|The Poisoned Ink Well|
Friday, October 10, 2003
The house that Eddie built
I went to my father’s retirement home yesterday, a place that he would never get to retreat to; it sits behind a veil of woods with pine trees. The wind and the clouds touched the trees directly above my head as I approached and made the whole hill rock like a serene ship on a sea of woods. My son was with me and carried a big stick to scare snakes and knock down spider webs.
My father took time off from work to build this house and then died the first month that he went to live in it. My father had to work all of his life, growing up with a widowed mother during the Great Depression. He once took a job delivering milk in glass bottles as a young teenager, and he fell out of the truck, onto a case of broken bottles and spilled milk, severing the nerves in his right hand and giving him a life long disability that he never spoke of, except to explain quietly how it happened. After this he joined the army during World War Two, anxious to serve, he hid his injury, and then finally returned home with his GI Bill in his good hand, and he got a college education, and worked to the last day of his 65th year, always dreaming of this retirement home he was going to build.
My father worked for the same two companies for over a period of 45 years; he was proud of being vested, but after his death, long before Enron, (during Reagan and the first Bush) they consolidated and re-conglomerated and made up new rules and managed to cheat my mother out of every penny of his pension, so she was never able to finish any of this and had to go to work in a near by city.
I stare at this place in wonder; standing alone for 20 years with deer, and mice, and owls, and snakes, and spiders as it’s only company; thick webs nestled in every corner of the structure, a bed of pine needles gathered at the front door; a mail box seldom used, and a road now so over grown, you have to park and hike and would never know it was there at all unless, you knew it was there.
A tornado briefly touched down on the top of the hill where his house sits and took the uppermost branches off of trees, and peeled back the siding, slightly but the shingles some how held, and it still stands alone, a solitary farmhouse built like a barn, rising from the ground like a tombstone with my father’s life written on it.
His physical grave is 500 miles from this place in the city where he worked and mostly lived, but this is the place where we gather wild flowers and cut our Christmas tree every year and still come to visit him.
I can mentally make notes of what might have been had he lived and picture the merry scene in my head of paved roads, roaring fires, black kettles, iron skillets, warm people snuggled into down mattresses and I can almost hear the echo of laughter filling the unfinished eaves and the almost attic that would have been a loft bedroom for me when I came to visit.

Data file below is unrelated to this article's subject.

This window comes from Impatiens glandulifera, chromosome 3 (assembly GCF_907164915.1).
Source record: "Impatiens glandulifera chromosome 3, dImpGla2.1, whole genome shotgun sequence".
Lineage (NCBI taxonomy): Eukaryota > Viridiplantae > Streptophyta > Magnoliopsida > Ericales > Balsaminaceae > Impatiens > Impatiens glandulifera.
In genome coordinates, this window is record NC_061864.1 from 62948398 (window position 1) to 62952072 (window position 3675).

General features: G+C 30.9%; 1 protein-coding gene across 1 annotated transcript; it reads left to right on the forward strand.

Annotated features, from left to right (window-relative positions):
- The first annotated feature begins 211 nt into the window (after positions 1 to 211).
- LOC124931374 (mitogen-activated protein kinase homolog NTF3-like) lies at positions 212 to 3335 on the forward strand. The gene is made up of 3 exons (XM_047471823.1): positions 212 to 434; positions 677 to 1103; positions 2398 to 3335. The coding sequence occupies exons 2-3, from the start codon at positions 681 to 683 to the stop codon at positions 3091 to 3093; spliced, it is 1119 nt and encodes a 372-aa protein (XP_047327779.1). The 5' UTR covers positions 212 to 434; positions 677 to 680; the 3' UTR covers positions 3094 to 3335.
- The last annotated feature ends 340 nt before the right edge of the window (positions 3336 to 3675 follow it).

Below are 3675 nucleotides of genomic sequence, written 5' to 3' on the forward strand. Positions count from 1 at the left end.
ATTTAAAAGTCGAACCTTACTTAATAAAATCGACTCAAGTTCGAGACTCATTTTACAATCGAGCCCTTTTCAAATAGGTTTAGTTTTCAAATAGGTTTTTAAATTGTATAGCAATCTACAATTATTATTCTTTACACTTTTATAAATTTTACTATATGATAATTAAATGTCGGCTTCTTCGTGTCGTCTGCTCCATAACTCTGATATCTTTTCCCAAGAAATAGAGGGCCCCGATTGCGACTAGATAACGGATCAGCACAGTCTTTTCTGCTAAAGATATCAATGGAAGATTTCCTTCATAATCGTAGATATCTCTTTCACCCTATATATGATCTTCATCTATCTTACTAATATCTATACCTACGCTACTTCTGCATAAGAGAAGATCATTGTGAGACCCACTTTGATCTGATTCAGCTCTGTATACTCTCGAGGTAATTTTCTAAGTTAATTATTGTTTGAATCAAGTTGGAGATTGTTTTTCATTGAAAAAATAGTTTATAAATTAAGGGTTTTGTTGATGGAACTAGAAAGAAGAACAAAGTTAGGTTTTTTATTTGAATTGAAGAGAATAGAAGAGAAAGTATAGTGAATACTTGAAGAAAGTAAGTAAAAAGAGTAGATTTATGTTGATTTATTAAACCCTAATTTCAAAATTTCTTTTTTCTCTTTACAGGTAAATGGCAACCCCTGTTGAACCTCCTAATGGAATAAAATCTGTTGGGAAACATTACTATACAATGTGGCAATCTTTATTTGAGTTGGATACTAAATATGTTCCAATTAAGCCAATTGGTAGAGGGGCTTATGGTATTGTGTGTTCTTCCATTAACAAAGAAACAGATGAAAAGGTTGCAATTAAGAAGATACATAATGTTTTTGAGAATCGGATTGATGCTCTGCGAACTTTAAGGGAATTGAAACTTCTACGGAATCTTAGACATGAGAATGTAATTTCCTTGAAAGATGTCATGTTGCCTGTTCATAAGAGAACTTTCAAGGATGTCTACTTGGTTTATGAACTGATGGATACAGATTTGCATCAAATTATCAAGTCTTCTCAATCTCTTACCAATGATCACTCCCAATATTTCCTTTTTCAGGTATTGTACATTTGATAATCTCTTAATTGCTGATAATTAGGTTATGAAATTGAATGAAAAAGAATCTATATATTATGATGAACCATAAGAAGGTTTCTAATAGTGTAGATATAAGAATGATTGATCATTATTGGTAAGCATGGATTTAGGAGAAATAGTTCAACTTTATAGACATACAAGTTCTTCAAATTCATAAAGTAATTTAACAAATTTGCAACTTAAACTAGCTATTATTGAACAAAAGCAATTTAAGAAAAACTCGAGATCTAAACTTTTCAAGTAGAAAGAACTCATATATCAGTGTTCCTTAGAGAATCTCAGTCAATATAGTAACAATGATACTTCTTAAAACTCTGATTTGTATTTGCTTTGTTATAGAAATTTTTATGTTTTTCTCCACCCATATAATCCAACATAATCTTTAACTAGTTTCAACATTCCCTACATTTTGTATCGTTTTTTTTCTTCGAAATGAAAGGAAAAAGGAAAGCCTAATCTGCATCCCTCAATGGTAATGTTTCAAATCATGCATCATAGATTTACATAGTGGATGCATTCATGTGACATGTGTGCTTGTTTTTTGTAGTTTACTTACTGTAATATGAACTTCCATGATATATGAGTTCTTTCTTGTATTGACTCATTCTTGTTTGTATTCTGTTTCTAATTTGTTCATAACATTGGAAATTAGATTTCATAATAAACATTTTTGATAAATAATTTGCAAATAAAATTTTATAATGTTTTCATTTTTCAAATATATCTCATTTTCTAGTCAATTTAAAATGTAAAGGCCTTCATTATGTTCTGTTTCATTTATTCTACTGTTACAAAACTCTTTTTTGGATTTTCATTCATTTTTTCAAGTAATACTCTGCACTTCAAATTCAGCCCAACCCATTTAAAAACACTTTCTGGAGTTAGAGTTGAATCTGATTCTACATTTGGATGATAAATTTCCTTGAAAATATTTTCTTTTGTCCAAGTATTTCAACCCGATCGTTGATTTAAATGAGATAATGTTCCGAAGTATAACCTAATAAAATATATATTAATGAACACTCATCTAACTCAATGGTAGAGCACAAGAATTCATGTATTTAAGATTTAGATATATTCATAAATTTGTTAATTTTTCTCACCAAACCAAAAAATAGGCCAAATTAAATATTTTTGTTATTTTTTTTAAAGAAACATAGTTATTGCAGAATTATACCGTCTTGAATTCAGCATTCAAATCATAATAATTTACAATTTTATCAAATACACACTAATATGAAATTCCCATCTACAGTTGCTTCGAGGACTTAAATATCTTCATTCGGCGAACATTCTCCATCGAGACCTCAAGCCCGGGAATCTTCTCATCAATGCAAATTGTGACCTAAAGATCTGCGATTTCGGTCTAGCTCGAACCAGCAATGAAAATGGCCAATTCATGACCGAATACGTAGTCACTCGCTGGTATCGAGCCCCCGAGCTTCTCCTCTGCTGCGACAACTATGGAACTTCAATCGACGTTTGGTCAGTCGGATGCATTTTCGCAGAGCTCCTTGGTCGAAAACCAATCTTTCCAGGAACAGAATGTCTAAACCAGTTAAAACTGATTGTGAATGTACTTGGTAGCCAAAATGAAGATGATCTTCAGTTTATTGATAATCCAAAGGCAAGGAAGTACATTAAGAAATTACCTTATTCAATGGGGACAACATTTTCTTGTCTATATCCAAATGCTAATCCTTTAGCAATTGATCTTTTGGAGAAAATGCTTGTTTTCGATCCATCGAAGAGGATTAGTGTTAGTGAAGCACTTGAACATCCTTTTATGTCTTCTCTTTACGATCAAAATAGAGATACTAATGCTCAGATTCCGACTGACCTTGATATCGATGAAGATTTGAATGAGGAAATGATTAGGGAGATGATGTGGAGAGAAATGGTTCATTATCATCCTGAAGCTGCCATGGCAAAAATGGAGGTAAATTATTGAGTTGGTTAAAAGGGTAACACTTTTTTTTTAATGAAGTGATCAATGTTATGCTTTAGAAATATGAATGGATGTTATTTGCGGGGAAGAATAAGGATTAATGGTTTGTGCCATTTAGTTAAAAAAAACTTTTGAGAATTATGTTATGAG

I climbed a work latter and sat 20 feet above the floor, on a wooden pallet, in the rafters, between the arch of the roof, in the skeleton of the building, with hard concrete beneath me. The house plans still sit in the corner of a shell of a closet space in a big brown cardboard tube, large white pages with renderings, and plans for another bigger house to be completed after this one was finished. He had planned the house long before he got the land or began work on it. He would steal away moments early in the morning drawing up his plans. I can still see how everything stopped the day he died, in the middle of boards, and 2 by 4’s, half nailed, with the hammer left where he last sat it, and the doors with rusty hinges left leaning against the walls, and now all, gathering dust and I know this is not the way he lived; he always finished everything he started.
My 17 year old son walked around in the room below me and exclaimed when he came upon a box of business cards with my father’s name, and work title, and office address, and they looked like new, still white, and black and crisp, and he ran his fingers over the imprinted words on the cards, and touched them like Braille, and held one close to his nose trying to smell it, and he smiled at me, and took out his wallet, and placed my father’s old business card in the crease of his billfold, as though it was the most important piece of paper in the world to him.
An address book sat on a counter in the kitchen by the carefully hung windows in the finished part of the house. It has a day planner with appointments and phone numbers of people dead for many years. I lie on the pallet and slowly smoked a cigarette and looked at it and turned the pages and then I watched the smoke curl up to the ceiling and I remember him and I feel safe in his house. I’ll be 40 this month and I have seen incredible brutality and violence from the men in my life since his passing. My father was never one of them.